Should You Still Wear a Mask While Grocery Shopping? A Nurse Explains the Latest CDC Recommendations

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The CDC continues to recommend wearing a mask while out in public, even if you've had the vaccine. Here's what to know before heading to the store.

For most of us, the last few months have blurred together with a mix of jigsaw puzzles, virtual work calls and attempting to homeschool our kids (or helping them transition back to in-person learning, depending on where you are). Or perhaps you’re serving your community as an essential worker on the frontlines. Either way, even with the vaccine slowly making its way through the country, we’re all still making an effort to avoid leaving the house whenever we can. There are times, though, when we need to get to the store for necessary items like groceries or medication.

Many of us have been able to avoid the grocery store with alternatives like using grocery delivery or pickup. While these can be helpful, the long wait times and low-stock items can make it difficult to get the food you need.

For those of us still visiting the grocery store in person, we want to take every precaution we can. The Centers for Disease Control and Prevention (CDC) has continued to update their guidelines throughout the pandemic, but they’re pretty clear on one thing: we can’t let our guard down yet.

Do we still need to wear masks to places like the grocery store?

Yes, the CDC still recommends wearing masks or face coverings when going out to public settings like the grocery store or pharmacy. This is because we know that a large percentage of people with COVID-19 never show any symptoms. This means you could pass the virus onto others without ever knowing it. We also know that patients who do become symptomatic were contagious before their symptoms appeared.

It’s also important to remember that wearing a mask in public is helpful for preventing spreading the virus from you but is not as effective at protecting you from others. Your cloth covering will hopefully prevent any droplets from your talking, sneezing or coughing from reaching others. In other words, I wear a mask when I go out to protect you, and you wear a mask when you go out to protect me.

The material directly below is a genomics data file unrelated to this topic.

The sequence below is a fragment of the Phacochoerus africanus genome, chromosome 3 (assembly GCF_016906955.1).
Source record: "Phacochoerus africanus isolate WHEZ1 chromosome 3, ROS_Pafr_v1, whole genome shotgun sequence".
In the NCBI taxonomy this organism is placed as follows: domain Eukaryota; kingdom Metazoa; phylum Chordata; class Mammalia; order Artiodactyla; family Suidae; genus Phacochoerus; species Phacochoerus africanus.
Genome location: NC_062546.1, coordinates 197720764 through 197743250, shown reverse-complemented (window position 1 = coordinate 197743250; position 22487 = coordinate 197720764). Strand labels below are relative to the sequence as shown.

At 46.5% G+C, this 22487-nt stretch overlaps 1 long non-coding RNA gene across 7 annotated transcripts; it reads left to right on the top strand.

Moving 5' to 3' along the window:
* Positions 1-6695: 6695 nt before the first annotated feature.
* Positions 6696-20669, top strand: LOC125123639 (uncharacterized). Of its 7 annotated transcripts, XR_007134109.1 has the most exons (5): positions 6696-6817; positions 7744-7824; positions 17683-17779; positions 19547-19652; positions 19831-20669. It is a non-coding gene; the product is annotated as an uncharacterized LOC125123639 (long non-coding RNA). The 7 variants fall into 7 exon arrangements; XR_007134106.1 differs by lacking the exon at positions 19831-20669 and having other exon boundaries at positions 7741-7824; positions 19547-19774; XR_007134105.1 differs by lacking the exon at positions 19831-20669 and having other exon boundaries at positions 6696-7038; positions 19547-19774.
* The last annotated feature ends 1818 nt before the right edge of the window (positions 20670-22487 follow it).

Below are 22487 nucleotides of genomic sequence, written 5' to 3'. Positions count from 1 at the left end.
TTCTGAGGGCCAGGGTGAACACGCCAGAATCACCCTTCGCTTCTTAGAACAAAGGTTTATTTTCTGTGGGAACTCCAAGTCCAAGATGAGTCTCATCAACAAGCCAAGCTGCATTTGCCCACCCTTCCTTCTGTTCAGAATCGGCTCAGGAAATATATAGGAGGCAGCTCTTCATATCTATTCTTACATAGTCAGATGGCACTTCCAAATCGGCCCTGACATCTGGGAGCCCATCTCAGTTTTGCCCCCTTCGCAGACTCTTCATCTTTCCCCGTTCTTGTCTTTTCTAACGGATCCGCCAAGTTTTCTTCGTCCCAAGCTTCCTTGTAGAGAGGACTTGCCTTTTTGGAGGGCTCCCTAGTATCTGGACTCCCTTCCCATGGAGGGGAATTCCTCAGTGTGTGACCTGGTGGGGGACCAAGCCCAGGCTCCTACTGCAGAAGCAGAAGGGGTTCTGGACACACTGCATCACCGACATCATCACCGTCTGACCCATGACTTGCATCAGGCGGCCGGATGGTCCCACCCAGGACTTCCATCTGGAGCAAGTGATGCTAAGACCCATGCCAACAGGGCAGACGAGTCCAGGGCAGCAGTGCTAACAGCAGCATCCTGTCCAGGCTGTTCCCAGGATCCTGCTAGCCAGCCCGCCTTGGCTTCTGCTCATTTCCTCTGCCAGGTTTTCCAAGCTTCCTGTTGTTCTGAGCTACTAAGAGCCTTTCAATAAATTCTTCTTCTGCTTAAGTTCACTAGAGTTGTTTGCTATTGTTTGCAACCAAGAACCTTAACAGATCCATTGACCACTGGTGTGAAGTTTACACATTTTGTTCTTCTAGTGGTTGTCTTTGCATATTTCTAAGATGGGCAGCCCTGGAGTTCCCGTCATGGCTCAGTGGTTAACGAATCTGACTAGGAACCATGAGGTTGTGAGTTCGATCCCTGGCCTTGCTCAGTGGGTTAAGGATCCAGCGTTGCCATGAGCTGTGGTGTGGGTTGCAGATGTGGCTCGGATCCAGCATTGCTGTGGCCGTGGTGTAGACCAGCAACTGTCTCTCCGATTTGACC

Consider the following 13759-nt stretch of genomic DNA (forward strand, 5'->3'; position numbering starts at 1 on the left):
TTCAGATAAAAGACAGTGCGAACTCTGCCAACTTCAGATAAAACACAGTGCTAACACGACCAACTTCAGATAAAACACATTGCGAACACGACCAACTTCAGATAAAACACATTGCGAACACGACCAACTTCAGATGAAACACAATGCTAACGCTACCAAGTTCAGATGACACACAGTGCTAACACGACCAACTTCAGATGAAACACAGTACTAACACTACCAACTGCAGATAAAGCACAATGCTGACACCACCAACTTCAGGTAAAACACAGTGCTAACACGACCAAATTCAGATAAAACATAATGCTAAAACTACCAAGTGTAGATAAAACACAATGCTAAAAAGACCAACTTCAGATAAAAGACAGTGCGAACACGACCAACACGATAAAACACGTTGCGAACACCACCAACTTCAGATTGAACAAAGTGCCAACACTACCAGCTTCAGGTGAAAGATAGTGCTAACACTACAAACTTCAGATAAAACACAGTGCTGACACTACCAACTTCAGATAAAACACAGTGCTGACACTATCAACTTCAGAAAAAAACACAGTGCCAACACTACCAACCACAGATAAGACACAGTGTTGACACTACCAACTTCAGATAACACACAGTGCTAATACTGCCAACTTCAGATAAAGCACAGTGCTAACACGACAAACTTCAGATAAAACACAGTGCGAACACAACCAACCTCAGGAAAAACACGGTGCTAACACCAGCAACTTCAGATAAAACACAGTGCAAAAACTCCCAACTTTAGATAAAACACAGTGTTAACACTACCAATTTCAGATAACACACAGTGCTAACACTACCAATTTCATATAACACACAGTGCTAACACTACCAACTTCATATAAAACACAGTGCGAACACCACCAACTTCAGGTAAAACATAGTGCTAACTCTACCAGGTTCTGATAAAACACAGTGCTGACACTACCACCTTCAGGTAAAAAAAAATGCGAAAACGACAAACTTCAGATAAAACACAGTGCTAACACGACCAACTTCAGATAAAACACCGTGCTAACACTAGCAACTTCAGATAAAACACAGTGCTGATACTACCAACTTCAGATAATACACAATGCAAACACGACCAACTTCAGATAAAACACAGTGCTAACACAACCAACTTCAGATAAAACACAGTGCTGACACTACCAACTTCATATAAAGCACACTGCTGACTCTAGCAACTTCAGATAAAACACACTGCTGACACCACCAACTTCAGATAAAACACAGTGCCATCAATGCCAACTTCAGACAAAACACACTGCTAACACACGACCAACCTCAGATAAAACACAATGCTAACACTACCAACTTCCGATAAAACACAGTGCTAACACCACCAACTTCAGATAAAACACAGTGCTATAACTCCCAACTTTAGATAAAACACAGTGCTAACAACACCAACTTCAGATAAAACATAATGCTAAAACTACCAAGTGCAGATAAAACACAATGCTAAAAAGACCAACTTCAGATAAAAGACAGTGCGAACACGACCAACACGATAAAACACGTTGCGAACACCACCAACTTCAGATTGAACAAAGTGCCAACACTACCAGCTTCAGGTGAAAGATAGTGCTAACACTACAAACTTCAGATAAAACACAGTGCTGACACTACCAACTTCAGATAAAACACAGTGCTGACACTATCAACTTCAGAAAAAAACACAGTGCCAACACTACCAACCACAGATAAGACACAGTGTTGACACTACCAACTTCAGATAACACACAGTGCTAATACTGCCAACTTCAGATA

It’s necessary to note that even if you’re fully vaccinated, the CDC recommends that you continue to wear a mask in public and follow social distancing guidelines. While the vaccine has so far been effective at preventing the more severe effects of COVID-19, there isn’t enough data yet to know whether vaccinated people can spread the virus to anyone who hasn’t gotten the jab.

What kind of masks should we wear?

The CDC recommends using a cloth face-covering that covers your nose and mouth and fits snugly against your facet. Choose a mask that has at least two layers of breathable fabric. Wearing a mask that has a nose wire will make getting the right fit easier. Surgical and N95 respirator masks are still in short supply in some areas.

Homemade masks can be made out of breathable, cotton material. If you have the crafting gene, break out the sewing machine and try your skills with a DIY face mask. There is also an abundance of options on Etsy, and most large retailers are selling masks as well. Dr. Jerome Adams, the U.S. Surgeon General, put together a quick video tutorial on how to make your own mask out of a t-shirt and 2 rubber bands; no sewing required.

If you decide to make your own mask, look for fabrics you already have around the house. According to an article in the New York Times, scientists found that the most effective cloth coverings are made from thick, durable materials like pillowcases, flannel pajamas and vacuum bags. We know, it’s been a weird year.

How else can we stay protected?

The safest step any of us can take right now is practicing social distancing—continuing to avoid crowds and always staying at least 6 feet away from others. In a Sunday morning show last year, Dr. Adams explained that masks should never be used in place of social distancing. Wearing a mask is a last resort when you need to go out in public to crowded places like the grocery store or pharmacy. We are still at risk of contracting coronavirus when in close contact with others, whether or not we are wearing a mask, and we might still transmit the virus even if we’re vaccinated.

If you’re over 60 or immunocompromised, consider ordering your groceries online or looking into grocery stores with senior shopping hours, in addition to wearing a mask. And as always, wash your hands as often as you can.

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Carrie Madormo, RN
Now a freelance health and food writer, Carrie worked as a nurse for over a decade. When she isn't hunched over her laptop with a baby in hand, you will find her cooking her grandmother’s recipes, lacing up her running shoes or sipping coffee in the bathroom to hide from her three young children.